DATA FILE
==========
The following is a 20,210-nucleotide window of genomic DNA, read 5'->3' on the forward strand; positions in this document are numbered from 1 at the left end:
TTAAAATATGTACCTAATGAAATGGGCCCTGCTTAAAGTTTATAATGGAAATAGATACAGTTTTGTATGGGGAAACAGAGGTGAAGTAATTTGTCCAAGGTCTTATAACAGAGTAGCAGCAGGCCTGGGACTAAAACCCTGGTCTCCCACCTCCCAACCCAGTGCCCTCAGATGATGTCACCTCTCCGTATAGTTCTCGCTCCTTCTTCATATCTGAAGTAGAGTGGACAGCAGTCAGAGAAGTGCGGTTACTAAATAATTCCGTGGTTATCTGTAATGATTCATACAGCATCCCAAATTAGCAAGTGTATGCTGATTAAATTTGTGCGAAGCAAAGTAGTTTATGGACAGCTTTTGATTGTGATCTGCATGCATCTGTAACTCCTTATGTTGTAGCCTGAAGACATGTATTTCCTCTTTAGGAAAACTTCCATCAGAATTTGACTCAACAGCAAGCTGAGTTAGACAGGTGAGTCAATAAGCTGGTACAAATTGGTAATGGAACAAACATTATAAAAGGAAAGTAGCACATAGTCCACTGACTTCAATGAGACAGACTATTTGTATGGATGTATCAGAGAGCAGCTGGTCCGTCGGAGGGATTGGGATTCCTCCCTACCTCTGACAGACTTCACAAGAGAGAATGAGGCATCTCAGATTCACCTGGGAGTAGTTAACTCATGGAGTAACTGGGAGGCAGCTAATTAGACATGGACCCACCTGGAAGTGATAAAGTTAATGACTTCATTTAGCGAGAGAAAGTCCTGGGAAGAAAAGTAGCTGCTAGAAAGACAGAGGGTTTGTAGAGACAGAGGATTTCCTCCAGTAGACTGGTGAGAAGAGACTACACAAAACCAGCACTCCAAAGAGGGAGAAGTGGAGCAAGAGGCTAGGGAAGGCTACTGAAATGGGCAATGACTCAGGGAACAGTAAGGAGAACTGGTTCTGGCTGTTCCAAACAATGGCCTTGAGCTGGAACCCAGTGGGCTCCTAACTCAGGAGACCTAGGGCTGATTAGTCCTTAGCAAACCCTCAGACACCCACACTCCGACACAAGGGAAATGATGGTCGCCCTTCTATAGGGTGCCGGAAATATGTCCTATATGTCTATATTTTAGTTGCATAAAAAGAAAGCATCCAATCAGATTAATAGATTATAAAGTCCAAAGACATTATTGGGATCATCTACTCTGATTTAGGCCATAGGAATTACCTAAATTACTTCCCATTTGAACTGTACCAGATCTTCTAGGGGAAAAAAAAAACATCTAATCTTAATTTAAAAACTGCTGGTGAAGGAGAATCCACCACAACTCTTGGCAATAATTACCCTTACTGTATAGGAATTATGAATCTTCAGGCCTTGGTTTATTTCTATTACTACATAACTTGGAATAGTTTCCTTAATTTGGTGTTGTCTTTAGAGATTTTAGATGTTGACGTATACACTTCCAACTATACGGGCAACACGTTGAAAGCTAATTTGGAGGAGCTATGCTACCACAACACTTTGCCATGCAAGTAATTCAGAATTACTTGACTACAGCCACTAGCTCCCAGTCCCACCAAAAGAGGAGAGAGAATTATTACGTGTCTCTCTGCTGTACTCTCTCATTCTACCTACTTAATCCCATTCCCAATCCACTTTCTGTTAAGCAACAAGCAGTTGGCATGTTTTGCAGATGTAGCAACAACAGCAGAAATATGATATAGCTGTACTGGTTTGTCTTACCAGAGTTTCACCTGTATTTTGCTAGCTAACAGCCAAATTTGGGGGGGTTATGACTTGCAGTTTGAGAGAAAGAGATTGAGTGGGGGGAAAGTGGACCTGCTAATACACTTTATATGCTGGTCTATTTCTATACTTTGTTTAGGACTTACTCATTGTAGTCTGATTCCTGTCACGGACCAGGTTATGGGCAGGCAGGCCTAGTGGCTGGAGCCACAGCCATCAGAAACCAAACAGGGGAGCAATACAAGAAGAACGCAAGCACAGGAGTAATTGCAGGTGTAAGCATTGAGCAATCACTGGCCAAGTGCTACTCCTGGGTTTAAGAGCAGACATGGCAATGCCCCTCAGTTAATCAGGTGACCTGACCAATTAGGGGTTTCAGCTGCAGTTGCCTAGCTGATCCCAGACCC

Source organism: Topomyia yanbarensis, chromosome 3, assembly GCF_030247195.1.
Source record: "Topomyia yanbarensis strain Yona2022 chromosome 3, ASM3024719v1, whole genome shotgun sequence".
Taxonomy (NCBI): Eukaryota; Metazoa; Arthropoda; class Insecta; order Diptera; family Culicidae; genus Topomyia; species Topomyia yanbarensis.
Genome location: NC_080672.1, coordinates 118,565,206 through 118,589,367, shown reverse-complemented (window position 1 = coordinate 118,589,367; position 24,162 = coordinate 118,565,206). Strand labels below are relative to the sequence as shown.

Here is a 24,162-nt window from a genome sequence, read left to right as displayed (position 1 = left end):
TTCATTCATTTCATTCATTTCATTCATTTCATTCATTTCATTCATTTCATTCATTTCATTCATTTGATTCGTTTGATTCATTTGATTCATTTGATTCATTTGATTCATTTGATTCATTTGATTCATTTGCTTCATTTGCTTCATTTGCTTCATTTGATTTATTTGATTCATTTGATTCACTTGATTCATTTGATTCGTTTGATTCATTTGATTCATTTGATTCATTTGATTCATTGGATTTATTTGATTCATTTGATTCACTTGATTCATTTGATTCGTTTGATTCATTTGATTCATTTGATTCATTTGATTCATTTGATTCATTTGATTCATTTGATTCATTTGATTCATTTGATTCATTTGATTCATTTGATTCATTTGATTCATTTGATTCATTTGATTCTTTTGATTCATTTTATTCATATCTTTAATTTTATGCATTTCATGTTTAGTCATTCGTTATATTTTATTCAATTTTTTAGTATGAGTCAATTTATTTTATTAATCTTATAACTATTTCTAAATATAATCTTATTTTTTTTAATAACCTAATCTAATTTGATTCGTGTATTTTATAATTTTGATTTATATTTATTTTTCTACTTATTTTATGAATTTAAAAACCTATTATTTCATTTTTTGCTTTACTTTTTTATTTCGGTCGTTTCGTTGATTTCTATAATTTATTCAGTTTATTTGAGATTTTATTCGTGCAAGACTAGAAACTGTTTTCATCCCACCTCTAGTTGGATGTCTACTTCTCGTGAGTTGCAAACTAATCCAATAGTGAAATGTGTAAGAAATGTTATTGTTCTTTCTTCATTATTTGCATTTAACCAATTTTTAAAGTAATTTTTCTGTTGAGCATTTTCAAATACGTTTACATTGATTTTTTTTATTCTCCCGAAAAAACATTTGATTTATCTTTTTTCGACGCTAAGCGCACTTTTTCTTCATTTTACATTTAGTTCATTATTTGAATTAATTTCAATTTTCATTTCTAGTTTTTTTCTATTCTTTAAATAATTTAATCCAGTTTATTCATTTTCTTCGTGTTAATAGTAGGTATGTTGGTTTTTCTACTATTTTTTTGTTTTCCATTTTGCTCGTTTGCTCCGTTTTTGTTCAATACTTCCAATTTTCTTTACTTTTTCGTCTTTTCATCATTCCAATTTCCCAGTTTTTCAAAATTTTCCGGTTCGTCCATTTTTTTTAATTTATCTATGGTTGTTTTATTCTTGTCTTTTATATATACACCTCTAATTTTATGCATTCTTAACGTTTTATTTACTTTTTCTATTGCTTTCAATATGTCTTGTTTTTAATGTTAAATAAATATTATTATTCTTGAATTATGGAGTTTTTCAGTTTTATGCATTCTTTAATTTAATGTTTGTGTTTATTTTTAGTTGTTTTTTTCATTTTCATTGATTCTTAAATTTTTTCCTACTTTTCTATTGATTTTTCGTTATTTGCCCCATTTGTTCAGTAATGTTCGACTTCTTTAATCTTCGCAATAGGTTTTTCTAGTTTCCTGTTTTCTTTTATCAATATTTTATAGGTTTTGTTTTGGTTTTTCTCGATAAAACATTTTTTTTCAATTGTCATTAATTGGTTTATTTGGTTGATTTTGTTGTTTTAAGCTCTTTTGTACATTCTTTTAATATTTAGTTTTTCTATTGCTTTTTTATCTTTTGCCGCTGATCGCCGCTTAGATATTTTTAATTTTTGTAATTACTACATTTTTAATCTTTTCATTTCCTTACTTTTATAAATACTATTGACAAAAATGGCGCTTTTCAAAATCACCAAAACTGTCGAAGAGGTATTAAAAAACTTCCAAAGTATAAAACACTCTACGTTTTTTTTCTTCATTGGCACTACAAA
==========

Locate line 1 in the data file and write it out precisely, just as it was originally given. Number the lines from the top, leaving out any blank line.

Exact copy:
The following is a 20,210-nucleotide window of genomic DNA, read 5'->3' on the forward strand; positions in this document are numbered from 1 at the left end: